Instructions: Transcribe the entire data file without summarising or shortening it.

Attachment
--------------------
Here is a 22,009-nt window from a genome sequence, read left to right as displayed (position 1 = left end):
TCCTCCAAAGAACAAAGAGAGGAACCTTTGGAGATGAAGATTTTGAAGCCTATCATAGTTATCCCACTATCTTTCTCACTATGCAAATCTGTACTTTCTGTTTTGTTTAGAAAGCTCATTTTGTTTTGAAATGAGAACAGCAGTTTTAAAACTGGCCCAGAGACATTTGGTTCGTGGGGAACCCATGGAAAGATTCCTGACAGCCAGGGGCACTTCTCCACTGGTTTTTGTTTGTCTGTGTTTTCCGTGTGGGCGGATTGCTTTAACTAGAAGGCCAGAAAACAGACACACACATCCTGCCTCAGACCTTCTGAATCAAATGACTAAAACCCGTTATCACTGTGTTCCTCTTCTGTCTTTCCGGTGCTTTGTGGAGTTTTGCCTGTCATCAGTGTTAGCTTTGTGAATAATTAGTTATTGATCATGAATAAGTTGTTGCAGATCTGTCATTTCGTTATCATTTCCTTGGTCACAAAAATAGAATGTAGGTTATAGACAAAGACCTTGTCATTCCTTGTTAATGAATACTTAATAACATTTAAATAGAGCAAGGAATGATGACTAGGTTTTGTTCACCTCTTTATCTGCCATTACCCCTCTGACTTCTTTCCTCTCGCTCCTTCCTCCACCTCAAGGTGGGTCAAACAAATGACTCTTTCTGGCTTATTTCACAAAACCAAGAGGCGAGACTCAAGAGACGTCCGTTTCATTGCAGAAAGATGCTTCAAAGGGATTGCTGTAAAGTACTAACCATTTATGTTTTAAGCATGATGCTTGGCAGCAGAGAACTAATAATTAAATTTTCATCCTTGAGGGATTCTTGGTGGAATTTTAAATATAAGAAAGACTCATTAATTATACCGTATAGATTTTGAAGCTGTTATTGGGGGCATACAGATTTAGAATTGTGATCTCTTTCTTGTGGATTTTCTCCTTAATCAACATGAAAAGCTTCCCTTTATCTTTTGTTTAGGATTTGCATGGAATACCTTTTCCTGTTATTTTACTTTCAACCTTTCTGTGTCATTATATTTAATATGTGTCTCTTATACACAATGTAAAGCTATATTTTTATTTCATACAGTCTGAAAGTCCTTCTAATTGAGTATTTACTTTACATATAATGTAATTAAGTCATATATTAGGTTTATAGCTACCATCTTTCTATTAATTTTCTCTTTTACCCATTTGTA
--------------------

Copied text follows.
Here is a 22,009-nt window from a genome sequence, read left to right as displayed (position 1 = left end):
TCCTCCAAAGAACAAAGAGAGGAACCTTTGGAGATGAAGATTTTGAAGCCTATCATAGTTATCCCACTATCTTTCTCACTATGCAAATCTGTACTTTCTGTTTTGTTTAGAAAGCTCATTTTGTTTTGAAATGAGAACAGCAGTTTTAAAACTGGCCCAGAGACATTTGGTTCGTGGGGAACCCATGGAAAGATTCCTGACAGCCAGGGGCACTTCTCCACTGGTTTTTGTTTGTCTGTGTTTTCCGTGTGGGCGGATTGCTTTAACTAGAAGGCCAGAAAACAGACACACACATCCTGCCTCAGACCTTCTGAATCAAATGACTAAAACCCGTTATCACTGTGTTCCTCTTCTGTCTTTCCGGTGCTTTGTGGAGTTTTGCCTGTCATCAGTGTTAGCTTTGTGAATAATTAGTTATTGATCATGAATAAGTTGTTGCAGATCTGTCATTTCGTTATCATTTCCTTGGTCACAAAAATAGAATGTAGGTTATAGACAAAGACCTTGTCATTCCTTGTTAATGAATACTTAATAACATTTAAATAGAGCAAGGAATGATGACTAGGTTTTGTTCACCTCTTTATCTGCCATTACCCCTCTGACTTCTTTCCTCTCGCTCCTTCCTCCACCTCAAGGTGGGTCAAACAAATGACTCTTTCTGGCTTATTTCACAAAACCAAGAGGCGAGACTCAAGAGACGTCCGTTTCATTGCAGAAAGATGCTTCAAAGGGATTGCTGTAAAGTACTAACCATTTATGTTTTAAGCATGATGCTTGGCAGCAGAGAACTAATAATTAAATTTTCATCCTTGAGGGATTCTTGGTGGAATTTTAAATATAAGAAAGACTCATTAATTATACCGTATAGATTTTGAAGCTGTTATTGGGGGCATACAGATTTAGAATTGTGATCTCTTTCTTGTGGATTTTCTCCTTAATCAACATGAAAAGCTTCCCTTTATCTTTTGTTTAGGATTTGCATGGAATACCTTTTCCTGTTATTTTACTTTCAACCTTTCTGTGTCATTATATTTAATATGTGTCTCTTATACACAATGTAAAGCTATATTTTTATTTCATACAGTCTGAAAGTCCTTCTAATTGAGTATTTACTTTACATATAATGTAATTAAGTCATATATTAGGTTTATAGCTACCATCTTTCTATTAATTTTCTCTTTTACCCATTTGTA